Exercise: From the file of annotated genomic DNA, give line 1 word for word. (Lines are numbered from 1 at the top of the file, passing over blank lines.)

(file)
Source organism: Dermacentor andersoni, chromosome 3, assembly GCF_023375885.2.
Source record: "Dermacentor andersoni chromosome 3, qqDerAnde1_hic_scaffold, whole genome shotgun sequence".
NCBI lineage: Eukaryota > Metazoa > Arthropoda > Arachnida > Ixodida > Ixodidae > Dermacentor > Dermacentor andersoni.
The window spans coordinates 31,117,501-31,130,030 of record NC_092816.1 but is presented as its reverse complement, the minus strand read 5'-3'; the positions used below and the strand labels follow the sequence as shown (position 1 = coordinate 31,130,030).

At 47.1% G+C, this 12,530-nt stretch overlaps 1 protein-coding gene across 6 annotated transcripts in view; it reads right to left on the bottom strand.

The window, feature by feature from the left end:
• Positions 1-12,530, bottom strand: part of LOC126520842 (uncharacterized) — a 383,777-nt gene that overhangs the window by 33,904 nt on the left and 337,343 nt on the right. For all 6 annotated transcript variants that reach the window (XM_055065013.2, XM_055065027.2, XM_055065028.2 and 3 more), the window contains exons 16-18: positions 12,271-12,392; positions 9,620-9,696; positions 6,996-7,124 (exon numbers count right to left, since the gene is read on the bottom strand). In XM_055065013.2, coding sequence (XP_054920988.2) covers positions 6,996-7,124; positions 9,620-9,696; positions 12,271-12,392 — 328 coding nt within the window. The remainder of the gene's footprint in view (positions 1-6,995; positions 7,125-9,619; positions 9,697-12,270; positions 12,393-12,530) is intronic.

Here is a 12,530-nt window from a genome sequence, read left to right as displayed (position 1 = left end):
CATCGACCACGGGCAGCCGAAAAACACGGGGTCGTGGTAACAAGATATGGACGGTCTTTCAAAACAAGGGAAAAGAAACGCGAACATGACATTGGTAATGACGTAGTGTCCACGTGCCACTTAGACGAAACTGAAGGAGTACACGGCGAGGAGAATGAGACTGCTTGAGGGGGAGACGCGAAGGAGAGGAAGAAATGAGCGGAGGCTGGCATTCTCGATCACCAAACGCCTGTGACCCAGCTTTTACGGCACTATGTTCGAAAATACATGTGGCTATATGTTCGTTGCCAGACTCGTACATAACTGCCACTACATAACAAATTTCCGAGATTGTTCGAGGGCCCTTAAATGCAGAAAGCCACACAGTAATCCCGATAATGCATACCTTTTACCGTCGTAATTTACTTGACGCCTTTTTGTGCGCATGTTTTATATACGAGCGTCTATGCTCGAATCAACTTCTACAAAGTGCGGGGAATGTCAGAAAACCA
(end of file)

Source organism: Dermacentor andersoni, chromosome 3, assembly GCF_023375885.2.